- office environment
- meeting frequency
- distracting noises or employees
- flexible work options
Ask only the questions relevant to your company’s offerings. But, the overall goal is to uncover what is hindering employee productivity and eliminate it.
productivity tip #2: embrace flexible work options
As we adapt to the post-pandemic new normal, many employees still want the opportunity to work remotely long-term. In fact, a survey from Prudential found that 42% of workers plan to start job-hunting if their company ends its remote work policy. Additionally, a study from Canva found that 50% of US employees believe working from home is more productive, while 52% want a flexible work-home arrangement in 2021 and 30% want to continue working from home full-time indefinitely.
Depending on the role, flex-work programs increase productivity for employees by reducing environmental stress, allowing for better concentration, and eliminating impromptu meetings.
Flexible work options have proven to reap better productivity results, happier employees, and reduced costs. If flexible work options are not already in place, start planning now, being careful to avoid flex work arrangements that lead to lower productivity and loss of individual engagement. When considering a flex work program at your organization, some best practices include:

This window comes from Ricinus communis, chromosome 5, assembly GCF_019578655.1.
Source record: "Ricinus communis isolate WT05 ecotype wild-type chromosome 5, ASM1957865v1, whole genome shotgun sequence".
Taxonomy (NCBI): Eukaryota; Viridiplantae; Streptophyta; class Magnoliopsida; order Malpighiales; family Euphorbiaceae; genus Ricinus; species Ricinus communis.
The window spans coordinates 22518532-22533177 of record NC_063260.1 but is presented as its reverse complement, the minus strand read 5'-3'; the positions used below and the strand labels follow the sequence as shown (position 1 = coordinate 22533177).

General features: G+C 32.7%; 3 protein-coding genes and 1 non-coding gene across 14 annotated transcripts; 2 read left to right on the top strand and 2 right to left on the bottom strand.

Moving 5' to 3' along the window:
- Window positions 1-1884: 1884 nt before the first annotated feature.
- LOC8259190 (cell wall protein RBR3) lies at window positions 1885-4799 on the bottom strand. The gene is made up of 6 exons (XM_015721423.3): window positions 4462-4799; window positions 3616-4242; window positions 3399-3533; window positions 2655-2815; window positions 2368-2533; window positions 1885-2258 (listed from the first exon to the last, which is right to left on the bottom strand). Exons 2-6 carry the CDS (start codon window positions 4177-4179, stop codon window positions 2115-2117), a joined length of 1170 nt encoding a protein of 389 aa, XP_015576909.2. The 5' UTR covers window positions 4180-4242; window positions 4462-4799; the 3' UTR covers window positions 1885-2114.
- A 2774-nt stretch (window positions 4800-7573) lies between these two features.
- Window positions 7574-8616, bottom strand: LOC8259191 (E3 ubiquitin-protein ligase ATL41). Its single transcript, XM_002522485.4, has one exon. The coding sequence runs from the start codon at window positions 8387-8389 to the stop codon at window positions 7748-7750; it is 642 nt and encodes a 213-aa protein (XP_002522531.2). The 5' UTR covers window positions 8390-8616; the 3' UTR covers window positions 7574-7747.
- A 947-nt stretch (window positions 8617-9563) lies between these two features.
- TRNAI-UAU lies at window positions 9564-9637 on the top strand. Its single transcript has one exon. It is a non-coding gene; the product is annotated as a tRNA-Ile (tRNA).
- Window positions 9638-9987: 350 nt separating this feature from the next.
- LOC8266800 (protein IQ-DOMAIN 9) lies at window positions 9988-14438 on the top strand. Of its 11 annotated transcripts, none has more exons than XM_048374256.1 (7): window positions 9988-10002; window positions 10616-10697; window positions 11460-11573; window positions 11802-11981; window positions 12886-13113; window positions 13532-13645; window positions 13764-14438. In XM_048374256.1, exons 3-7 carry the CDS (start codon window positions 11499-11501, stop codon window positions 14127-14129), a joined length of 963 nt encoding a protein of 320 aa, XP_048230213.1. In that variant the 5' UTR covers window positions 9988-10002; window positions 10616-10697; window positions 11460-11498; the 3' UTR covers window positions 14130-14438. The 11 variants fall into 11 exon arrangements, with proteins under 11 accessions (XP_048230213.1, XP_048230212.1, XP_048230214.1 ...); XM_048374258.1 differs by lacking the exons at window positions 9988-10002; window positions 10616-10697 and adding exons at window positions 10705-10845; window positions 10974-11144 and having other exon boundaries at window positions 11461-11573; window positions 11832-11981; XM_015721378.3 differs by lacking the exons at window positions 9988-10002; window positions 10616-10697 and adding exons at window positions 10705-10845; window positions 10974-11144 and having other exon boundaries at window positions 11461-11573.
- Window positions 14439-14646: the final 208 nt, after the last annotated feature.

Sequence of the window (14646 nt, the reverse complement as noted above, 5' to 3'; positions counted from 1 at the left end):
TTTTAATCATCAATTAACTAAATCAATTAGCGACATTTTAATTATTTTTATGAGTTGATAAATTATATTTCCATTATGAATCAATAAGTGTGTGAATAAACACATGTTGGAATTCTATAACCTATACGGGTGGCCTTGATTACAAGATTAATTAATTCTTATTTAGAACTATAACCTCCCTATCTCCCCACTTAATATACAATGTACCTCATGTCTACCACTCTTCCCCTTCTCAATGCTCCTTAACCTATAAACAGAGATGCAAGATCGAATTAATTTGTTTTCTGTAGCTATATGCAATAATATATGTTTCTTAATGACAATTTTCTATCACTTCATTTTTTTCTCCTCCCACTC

- create a plan with clearly defined policies and procedures
- set-up communication systems to keep in contact with remote employees – in addition to email
- train managers and team leaders to keep remote workers accountable
- start with a pilot
- re-assess the program every year, or more, to make adjustments
productivity tip #3: take a physical environment inventory
Many organizations are in the process of navigating the transition to in-office work – whether full-time or on a hybrid basis – following more than a year of working remotely due to the pandemic and it’s important to ensure the office environment is set up to drive productivity.
If you discover that the office environment is possibly the culprit of poor productivity, there are plenty of ways to rectify this issue. For instance, a common complaint among employees is bad lighting. Too much or too little light can cause eye strain. In addition, harsh artificial lighting can trigger migraines in some people.